Death, taxes, and the Phillies collapsing in September. Those are the only true certainties in this life, and the last one is playing out before our eyes once again. After another pathetic loss to a terrible Chicago Cubs team, the Phillies are now 3-9 over their past 12 games, and hold a mere 0.5 game lead over the equally hapless Brewers for the National League’s third and final wildcard spot. To be frank, the Phillies are completely unwatchable right now.
The Phillies have been a tremendous story for most of this season. After reviled former skipper Joe Girardi ran the team into the ground over the first two months, our Canadian savior Rob Thomson stepped in to guide the Phils into a playoff spot. They hit some severe road bumps along the way, including injuries to their best pitcher and hitter, Zack Wheeler and Bryce Harper.
The Phillies battled through every adversity that came their way, and leapfrogged multiple teams into serious playoff contention. While they still have a very good shot at making the postseason, it’s becoming more and more evident each day that this team is not the borderline World Series contender they looked like over the summer, but more the lucky beneficiary of a newly expanded playoff field.
The Phillies have lost recently to good teams, like the Braves and Mets, and bad teams like the Cubs and Diamondbacks. They’ve been beaten 18-11, and also 2-1. It’s impossible to pinpoint what the Phillies weakness is because they don’t have just one weakness. Instead, every facet of their team is falling apart at the worst time. The starting rotation was absolutely brilliant only a month ago, and now Aaron Nola allows four runs to the Cubs while Kyle Gibson lobs batting practice every time out. The bullpen was one of the best in baseball in June and July, and now David Robertson has been run ragged and Seranthony Domínguez has struggled to return to form after an arm injury.
The defense was never incredible, but the Phils had shown marked improvement over the course of the year. Alec Bohm went from a complete liability to someone who was making all the plays he should, and now he looks to be back to his old statuesque ways. The same goes for Rhys Hoskins, who has cost the team multiple games this year because of his iron glove. And perhaps worst of all, the offense has completely cratered. They’ve been a streaky bunch all year, but never to this extent. They had a few stretches of waxing and waning, but they always found a way to stop skids before they got too far. But not anymore. There’s absolutely no ability to hit with runners in scoring position. Ducks on the pond used to mean scoring in bunches, but now it begets strikeouts in droves. Powerful sluggers like Harper and Schwarber have suddenly gone limp.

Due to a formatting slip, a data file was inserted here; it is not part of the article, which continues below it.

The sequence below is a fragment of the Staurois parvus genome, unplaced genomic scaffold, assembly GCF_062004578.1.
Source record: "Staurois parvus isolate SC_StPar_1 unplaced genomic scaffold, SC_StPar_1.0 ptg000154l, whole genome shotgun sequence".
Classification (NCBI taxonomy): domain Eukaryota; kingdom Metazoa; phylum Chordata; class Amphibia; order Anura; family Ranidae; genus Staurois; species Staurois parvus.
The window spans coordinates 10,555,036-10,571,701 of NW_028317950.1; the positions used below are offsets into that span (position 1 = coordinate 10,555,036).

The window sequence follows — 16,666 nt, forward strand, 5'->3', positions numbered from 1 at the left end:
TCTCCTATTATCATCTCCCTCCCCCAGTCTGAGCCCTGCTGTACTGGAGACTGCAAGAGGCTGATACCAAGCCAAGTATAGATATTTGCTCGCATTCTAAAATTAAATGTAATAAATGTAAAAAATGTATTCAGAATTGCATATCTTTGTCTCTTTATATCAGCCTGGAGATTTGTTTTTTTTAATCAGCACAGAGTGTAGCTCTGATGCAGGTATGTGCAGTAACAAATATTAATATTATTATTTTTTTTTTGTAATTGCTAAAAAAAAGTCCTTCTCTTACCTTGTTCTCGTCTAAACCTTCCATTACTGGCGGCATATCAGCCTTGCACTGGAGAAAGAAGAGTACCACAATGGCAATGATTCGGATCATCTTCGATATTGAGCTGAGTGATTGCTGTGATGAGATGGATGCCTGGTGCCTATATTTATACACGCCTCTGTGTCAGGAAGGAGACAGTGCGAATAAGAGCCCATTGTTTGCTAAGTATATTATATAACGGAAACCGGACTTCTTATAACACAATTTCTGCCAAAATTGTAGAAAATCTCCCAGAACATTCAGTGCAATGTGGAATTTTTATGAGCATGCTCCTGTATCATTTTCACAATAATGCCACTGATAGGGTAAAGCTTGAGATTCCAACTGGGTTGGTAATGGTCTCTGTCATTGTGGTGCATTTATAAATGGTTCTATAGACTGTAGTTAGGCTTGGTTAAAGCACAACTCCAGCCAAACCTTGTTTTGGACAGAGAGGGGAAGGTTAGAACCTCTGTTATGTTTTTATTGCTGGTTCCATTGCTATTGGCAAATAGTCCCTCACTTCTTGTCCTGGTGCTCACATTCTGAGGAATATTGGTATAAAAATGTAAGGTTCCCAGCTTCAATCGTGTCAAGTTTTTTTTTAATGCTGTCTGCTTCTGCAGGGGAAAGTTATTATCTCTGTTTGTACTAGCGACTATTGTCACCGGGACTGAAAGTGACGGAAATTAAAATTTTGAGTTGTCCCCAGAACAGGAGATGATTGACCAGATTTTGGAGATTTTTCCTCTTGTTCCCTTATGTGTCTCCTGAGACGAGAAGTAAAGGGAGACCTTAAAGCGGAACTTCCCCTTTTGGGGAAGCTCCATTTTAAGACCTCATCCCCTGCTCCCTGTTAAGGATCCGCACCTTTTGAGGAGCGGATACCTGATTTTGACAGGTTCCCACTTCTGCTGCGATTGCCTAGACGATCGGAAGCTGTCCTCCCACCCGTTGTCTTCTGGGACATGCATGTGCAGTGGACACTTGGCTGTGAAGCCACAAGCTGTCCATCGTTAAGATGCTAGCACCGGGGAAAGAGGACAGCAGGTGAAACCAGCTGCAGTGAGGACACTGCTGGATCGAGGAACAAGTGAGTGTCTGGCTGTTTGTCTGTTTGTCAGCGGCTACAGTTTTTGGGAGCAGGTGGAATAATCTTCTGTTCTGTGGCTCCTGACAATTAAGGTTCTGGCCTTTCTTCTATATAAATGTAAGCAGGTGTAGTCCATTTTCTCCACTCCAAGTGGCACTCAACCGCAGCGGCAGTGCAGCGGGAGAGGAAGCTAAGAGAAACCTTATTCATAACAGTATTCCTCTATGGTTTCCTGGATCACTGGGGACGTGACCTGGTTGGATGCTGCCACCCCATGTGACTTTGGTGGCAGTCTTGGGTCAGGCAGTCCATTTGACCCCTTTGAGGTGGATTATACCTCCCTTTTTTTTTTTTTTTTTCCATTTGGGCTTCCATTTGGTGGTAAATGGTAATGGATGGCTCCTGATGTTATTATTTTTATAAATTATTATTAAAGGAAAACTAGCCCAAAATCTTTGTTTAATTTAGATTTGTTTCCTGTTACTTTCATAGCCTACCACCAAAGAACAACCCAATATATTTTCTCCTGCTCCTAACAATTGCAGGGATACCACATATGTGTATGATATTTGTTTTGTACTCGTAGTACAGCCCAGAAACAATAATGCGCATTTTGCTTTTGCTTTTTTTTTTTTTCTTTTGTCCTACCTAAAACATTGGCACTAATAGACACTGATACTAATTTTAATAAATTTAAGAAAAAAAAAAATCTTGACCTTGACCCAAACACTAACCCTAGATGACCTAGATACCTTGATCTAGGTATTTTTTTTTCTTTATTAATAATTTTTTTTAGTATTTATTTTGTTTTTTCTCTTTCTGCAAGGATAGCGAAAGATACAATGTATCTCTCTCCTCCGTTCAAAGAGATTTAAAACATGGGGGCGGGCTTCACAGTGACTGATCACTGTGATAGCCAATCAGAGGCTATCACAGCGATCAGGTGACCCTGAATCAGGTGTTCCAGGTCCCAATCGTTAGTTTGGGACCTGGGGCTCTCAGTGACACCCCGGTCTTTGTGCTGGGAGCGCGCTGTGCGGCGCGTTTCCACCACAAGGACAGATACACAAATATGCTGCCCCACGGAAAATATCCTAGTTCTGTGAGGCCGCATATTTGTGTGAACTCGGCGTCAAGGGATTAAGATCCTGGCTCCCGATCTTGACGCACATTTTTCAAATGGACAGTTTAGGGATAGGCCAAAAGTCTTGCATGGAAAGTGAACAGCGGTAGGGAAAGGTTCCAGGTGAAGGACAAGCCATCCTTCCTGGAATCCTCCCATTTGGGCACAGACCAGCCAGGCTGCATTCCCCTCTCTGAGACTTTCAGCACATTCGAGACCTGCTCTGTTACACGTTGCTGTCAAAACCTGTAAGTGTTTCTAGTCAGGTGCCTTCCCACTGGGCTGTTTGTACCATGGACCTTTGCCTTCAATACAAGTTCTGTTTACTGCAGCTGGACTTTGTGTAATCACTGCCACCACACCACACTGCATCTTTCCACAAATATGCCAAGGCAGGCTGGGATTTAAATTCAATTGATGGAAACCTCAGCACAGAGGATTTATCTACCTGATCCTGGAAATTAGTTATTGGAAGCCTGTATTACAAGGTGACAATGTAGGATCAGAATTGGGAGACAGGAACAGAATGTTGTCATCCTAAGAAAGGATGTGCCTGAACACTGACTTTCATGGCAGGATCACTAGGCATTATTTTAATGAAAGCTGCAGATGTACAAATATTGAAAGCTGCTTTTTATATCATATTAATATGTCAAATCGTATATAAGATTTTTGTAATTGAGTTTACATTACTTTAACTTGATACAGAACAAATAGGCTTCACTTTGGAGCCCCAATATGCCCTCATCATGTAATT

There’s no easy fix to the Phillies losing ways. They’re showing foundational cracks in every facet of the game, and just in time for October. On the bright side, they seem to have hit their season’s nadir, and they have just about a week to try to right the ship. On the other hand, despite the Brewers best efforts to hand the Phillies a playoff spot, the Phillies magic number still sits at seven. The postseason is far from guaranteed.
This team has given us so much to cheer for all year long, but right now, when we need them to show up the most, they’re nowhere to be found. I find myself turning the television off in the middle of games on an almost daily basis. As much as it pains me to say it, my favorite team in all of sports is completely unwatchable right now.